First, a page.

Litter decomposition generates overyielding when local adaptation of
saprotrophic microbes is the underlying driver
Decomposition facilitates the recycling of often limiting resources,
which may promote plant productivity responses to diversity, i.e.
overyielding. However, the direct relationship between decomposition and
overyielding remains underexplored in grassland diversity manipulations.
We test whether local adaptation of microbes, i.e. home-field advantage
(HFA), N-priming from plant inputs, or precipitation drive decomposition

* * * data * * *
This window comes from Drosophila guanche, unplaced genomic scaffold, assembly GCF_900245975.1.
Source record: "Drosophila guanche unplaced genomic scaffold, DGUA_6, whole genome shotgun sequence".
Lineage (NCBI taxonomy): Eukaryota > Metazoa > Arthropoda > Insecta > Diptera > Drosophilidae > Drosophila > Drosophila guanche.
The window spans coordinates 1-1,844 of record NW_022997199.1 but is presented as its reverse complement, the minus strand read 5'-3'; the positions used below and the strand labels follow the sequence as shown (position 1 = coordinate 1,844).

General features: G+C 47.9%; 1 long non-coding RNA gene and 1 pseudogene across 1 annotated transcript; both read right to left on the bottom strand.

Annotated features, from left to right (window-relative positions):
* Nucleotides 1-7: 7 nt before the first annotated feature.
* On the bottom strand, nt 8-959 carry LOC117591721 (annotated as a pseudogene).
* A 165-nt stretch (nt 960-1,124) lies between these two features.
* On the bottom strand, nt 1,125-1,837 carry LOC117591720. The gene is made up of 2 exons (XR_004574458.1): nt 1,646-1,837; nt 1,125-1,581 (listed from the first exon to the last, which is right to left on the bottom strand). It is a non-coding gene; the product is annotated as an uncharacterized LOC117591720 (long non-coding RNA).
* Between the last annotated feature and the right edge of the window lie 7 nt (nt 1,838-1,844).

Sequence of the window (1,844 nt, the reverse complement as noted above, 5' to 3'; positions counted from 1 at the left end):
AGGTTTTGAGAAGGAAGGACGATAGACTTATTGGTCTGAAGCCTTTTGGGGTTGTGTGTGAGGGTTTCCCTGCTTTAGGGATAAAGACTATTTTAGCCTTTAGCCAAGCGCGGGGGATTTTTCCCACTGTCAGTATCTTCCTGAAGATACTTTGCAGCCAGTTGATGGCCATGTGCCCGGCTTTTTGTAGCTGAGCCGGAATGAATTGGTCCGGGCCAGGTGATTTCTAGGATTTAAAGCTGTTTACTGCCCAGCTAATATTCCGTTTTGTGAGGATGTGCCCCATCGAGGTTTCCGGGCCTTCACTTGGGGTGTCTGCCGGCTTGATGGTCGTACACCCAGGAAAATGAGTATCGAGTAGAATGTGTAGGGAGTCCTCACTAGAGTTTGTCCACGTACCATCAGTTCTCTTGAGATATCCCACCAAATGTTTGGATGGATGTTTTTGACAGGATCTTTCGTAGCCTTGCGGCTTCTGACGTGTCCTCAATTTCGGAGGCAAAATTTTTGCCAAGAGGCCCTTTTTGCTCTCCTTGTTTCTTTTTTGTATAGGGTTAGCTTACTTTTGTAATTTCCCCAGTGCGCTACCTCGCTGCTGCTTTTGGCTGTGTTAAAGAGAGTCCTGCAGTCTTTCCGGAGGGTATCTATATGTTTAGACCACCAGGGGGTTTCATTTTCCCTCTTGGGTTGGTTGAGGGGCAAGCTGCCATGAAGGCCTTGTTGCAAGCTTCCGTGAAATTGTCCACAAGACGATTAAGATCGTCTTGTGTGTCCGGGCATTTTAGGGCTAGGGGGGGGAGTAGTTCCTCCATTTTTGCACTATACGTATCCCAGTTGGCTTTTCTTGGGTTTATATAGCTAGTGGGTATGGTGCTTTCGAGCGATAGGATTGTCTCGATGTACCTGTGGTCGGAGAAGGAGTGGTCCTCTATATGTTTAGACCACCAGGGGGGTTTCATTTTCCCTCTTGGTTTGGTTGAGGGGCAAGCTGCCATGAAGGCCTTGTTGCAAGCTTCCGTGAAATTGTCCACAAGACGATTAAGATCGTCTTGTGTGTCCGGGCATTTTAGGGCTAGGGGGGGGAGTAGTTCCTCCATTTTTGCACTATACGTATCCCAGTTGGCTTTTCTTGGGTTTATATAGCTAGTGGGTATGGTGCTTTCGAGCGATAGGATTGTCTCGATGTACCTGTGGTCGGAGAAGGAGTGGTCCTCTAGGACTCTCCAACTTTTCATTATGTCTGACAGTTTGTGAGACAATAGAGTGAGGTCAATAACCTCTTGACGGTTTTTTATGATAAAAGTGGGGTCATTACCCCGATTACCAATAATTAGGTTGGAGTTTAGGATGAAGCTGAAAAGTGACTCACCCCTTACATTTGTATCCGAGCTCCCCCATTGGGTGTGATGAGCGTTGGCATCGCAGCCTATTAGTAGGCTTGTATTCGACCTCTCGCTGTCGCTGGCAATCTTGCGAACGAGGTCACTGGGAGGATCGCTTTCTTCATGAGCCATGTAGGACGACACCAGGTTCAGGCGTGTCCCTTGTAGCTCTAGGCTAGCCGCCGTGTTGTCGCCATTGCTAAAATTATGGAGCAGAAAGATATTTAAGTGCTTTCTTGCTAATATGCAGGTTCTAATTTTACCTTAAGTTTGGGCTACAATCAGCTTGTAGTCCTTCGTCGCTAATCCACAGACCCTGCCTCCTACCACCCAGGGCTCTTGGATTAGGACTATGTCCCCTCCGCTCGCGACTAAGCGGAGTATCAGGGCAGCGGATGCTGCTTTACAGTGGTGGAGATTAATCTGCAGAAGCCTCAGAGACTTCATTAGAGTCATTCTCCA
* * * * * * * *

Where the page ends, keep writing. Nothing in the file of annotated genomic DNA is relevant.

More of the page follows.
and whether decomposition generates overyielding in an established
rainfall and diversity manipulation. Precipitation was a strong,
independent driver of decomposition. Grass diversity stimulates
decomposition, which decreased with phylogenetic dissimilarity from and
densities of the ‘home’ species, providing strong evidence HFA drives
decomposition through closely related neighbors, rather than
conspecifics. Legumes stimulate decomposition of litter carbon,
suggesting N-priming stimulates decomposition. However, decomposition
and overyielding were unrelated in legume communities and positively
related in grass communities. Combined this suggest diversity stimulates
decomposition through multiple mechanisms, but only HFA generates
overyielding through resource recycling, linking diversity with
ecosystem processes directly facilitating overyielding.